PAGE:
executives held a conference call Monday afternoon to defend a financing vehicle that pushes marketing costs for two drugs off its balance sheet.
In other words, Cephalon appears to have an
problem, or at least that's what skittish investors believed Monday, as they pushed the company's shares down $8.63, or 13%, to $55.99 per share. The stock was off as much as 23% earlier in the day.
But a clearly frustrated Frank Baldino, Cephalon's CEO, speaking to investors on a conference call, says the $50 million off balance sheet-financing arrangement is in the best interests of the company's shareholders and shouldn't be tarred with the Enron brush.
"I understand the concerns people have for creative financial structures that can obfuscate what's really going on inside a company -- this is not one of those deals," he says. "This is not the type of deal that has garnered so much attention of late, and our stock should not have taken the impact it did today."
Robertson Stephens biotech analyst Mike King sponsored the conference call. He rates Cephalon a strong buy and believes the accounting concerns are overblown. His firm has a banking relationship with the company.
The financial structure in question involves an outside joint venture company formed last December with two of Cephalon's institutional investors. The investors put up $50 million in exchange for equity in the joint venture, known as CNS Marketing. The $50 million is being used to fund physician-sponsored studies aimed at expanding the potential use for Provigil and Gabitril -- two of the company's drugs.
The joint venture has a life of two years, after which Cephalon will repurchase the investors' stake for $72 million, or a 20% return. The company will then amortize the costs of the joint venture on its books over 10 years.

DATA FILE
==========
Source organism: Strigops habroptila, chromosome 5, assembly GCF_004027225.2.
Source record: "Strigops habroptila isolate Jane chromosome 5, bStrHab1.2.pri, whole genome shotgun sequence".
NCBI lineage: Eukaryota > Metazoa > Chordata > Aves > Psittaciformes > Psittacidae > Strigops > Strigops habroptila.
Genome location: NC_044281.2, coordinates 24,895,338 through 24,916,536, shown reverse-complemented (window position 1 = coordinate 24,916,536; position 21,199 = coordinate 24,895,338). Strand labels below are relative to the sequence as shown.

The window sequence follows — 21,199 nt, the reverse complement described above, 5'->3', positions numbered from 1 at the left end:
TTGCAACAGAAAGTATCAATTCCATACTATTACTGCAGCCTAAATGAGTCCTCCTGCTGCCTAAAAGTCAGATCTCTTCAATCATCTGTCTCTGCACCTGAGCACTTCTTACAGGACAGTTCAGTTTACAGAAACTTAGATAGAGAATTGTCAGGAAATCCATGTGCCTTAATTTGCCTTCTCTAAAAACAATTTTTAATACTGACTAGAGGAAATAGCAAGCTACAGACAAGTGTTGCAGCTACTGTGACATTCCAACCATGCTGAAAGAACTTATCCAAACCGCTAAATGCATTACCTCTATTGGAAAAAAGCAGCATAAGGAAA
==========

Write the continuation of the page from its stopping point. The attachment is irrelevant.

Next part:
Monday night, Cephalon executives defended the joint venture, saying it was an opportunistic way for the company to expand its commercial activities for the drugs beyond what it would normally spend on sales, marketing and research, but account for the costs at a later time.
Baldino insisted that the $50 million was a "rare opportunity" to make an even larger investment in the commercial efforts of its drugs, and was not an effort by the company to shuffle expenses off its books to make earnings appear stronger.
In fact, he said that if Cephalon decides to buy back the joint venture early, it would have no impact on the company's sales or earnings. Cephalon is expected to earn 15 cents per share in 2001 and $1.03 per share in 2003.
"When we proceeded with this deal in December, the environment was different than today," he said. "There's a lot of scrutiny on transactions like this today, so if this was the case in December, we probably wouldn't have done the deal."
But despite all his assurance, there are some questions Baldino didn't answer. He won't disclose the identity of the joint venture's investors, nor did he clearly explain why this $50 million in added spending on Provigil and Gabitril couldn't simply be paid for out of the company's coffers. Cephalon has about $600 million in cash on its books.
The company had also been very skimpy on details of the off balance sheet financing until today. Cephalon issued a press release with scant details on the deal on Dec. 20. So far, nothing further has been filed with the
Securities and Exchange Commission
, although the company says details will be included in its upcoming annual report.
In the post-Enron world, in which companies are being taken apart for even the smallest accounting anomaly, Cephalon's explanation, while logical, was still causing some head-scratching on Wall Street.
As one skeptical fund manger said, "Would
do something like this? I don't think so." This fund manager had no position in Cephalon until today, when he went long because he believes the stock is now oversold.
The real motivation for taking some expenses off the balance sheet, according to this fund manager and others, was so Cephalon could keep earnings growth -- and its stock price -- strong. Cephalon has been rumored to be seeking another acquisition -- probably a smaller, oncology biotech firm -- so it needs to keep its stock high for use as M&A currency.
But whatever the reason, investors Monday were certainly selling first and asking questions later.